Home Rules Business Tax Allowable Expenses › Legal and Financial Costs
Claiming for Legal and Financial Costs

Not all legal and professional fees are deductible as business costs. This section lists those that are claimable and the important ones that are not.

PROFESSIONAL FEES: As a rule, you can claim for accountancy and legal fees as allowable expenses.

Some other professional fees also count as allowable business expenses if you are self-employed.

For example, you will be able to claim the costs for:

  • Hiring the services of accountants.
  • Professional indemnity insurance premiums.
  • Solicitors, surveyors, and architects (if used for business reasons).

But, you will not be able to claim for:

  • Fines that you receive as a result of breaking the law.
  • The legal costs of buying property and machinery. You can usually claim for these costs as capital allowances if you use traditional accounting.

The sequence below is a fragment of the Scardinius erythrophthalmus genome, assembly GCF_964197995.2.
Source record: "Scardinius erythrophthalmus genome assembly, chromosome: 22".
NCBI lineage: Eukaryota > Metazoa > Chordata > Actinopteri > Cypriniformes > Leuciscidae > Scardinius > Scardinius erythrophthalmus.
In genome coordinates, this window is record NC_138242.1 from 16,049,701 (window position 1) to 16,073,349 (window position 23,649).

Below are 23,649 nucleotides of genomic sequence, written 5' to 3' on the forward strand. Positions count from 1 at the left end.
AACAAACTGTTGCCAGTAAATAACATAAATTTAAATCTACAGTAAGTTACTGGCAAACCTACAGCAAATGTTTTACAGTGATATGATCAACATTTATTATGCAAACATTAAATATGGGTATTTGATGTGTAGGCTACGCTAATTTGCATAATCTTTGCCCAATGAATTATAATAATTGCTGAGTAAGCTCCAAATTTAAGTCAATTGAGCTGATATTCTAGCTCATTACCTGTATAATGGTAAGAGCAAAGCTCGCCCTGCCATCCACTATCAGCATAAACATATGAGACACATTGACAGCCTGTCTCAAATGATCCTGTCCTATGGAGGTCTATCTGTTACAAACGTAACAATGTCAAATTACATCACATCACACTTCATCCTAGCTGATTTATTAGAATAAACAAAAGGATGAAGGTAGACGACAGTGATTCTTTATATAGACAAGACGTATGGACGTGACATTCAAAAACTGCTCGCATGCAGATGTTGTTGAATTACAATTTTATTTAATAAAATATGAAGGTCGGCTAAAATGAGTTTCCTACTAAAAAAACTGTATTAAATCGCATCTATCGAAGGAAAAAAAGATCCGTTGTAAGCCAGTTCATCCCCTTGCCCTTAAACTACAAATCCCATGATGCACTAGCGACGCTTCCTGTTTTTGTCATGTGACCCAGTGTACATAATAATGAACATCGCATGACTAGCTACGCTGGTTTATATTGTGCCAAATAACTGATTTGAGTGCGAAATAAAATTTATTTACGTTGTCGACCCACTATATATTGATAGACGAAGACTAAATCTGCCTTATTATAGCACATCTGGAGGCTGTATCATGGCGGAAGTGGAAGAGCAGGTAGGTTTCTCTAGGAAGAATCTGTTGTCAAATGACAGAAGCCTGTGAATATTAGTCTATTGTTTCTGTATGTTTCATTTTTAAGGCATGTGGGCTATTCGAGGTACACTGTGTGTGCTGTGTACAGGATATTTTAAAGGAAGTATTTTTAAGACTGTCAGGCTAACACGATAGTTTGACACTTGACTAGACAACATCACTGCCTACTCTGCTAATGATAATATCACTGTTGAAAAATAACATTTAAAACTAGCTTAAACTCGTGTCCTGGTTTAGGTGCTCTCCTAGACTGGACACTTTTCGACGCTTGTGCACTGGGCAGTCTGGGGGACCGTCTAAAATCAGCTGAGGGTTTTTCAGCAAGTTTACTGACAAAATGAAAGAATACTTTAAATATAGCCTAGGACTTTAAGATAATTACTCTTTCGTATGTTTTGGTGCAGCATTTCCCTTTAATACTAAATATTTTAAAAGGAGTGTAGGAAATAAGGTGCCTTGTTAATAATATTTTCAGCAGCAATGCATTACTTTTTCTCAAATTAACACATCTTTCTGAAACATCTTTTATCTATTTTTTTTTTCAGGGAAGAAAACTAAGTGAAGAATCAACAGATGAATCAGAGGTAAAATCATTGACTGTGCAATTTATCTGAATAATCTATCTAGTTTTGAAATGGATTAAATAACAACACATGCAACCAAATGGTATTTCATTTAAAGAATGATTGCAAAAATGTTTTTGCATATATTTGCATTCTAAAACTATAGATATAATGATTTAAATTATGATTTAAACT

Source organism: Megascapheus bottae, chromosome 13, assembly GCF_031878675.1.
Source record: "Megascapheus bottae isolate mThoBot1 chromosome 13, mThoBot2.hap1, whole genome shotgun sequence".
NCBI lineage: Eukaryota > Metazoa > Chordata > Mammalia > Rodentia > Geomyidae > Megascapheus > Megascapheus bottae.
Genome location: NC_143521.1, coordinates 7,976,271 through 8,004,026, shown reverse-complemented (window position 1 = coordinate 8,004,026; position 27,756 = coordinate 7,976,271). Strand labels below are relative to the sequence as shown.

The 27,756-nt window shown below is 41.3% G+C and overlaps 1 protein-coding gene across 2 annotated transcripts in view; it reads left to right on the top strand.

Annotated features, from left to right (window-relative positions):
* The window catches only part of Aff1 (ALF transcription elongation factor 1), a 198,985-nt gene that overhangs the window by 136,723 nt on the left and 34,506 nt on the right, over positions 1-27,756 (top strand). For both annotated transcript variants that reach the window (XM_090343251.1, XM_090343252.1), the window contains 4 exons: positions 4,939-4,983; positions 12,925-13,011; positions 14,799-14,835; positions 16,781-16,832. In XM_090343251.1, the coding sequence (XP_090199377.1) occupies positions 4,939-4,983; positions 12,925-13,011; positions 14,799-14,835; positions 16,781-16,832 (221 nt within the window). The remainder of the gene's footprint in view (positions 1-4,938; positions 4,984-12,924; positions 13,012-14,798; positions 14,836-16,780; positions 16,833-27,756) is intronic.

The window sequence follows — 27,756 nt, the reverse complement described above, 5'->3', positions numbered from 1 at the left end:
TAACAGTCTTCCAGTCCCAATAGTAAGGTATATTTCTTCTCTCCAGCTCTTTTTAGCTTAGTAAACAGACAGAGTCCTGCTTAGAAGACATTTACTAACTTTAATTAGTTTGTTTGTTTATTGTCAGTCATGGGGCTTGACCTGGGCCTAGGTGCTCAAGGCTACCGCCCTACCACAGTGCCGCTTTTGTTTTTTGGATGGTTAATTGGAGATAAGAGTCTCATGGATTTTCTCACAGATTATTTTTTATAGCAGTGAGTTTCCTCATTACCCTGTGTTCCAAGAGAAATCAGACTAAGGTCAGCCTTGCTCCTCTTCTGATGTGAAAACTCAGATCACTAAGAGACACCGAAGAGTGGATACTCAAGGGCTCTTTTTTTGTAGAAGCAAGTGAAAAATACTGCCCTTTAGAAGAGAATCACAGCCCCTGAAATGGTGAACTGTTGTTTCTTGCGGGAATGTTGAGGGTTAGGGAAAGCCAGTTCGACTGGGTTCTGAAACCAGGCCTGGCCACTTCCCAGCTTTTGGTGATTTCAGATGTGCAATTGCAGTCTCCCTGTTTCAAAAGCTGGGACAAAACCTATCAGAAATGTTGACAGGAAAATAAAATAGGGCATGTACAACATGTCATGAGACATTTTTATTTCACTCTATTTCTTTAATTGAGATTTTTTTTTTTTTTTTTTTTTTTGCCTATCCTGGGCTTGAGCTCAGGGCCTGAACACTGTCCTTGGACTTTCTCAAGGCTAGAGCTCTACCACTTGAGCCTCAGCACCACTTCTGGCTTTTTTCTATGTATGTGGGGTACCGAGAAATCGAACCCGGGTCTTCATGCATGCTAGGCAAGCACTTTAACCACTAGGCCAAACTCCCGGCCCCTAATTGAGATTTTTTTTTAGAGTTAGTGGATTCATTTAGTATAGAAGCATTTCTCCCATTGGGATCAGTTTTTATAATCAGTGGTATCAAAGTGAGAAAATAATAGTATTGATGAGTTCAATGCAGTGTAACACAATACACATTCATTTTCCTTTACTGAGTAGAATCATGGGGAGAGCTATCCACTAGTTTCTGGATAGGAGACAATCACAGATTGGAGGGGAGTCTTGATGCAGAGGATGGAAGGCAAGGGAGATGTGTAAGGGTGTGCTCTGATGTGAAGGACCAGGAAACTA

Bank, Credit Card and Financial Charges

You can claim business costs for:

  • Bank, overdraft, and credit card charges
  • Interest on bank and business loans
  • Hire purchase interest
  • Leasing payments
  • Some alternative finance payments (e.g. Islamic finance)

Note: Repayments of loans, overdrafts, or finance arrangements do not count as allowable expenses. You can only claim up to £500 in interest and bank charges if you use cash basis accounting procedures.

Insurance Policy Premiums

As a rule all insurance policies for the business will be claimable. One of the most common would be public liability insurance.

If a Customer Fails to Pay

A ‘bad debt‘ is an amount of money included in turnover that the business will never receive. You can claim for bad debts if your business uses accrual basis accounting methods.

But, you must only write off these debts if you are certain they will not get recovered from the customer in the future. Even so, you cannot claim for:

  • Any debts if they are not included in the business turnover.
  • Any debts that relate to the disposal of fixed assets (e.g. buildings, land, or machinery).
  • Any bad debts that do not get calculated ‘properly’. For example, you cannot use an estimated debt amount (e.g. about 5% of the turnover).

If your business uses cash basis reporting you cannot claim for bad debts. The reason is because you only record income on the tax return when you actually receive it.

Legal and Financial Costs Claimable as Allowable Expenses in the United Kingdom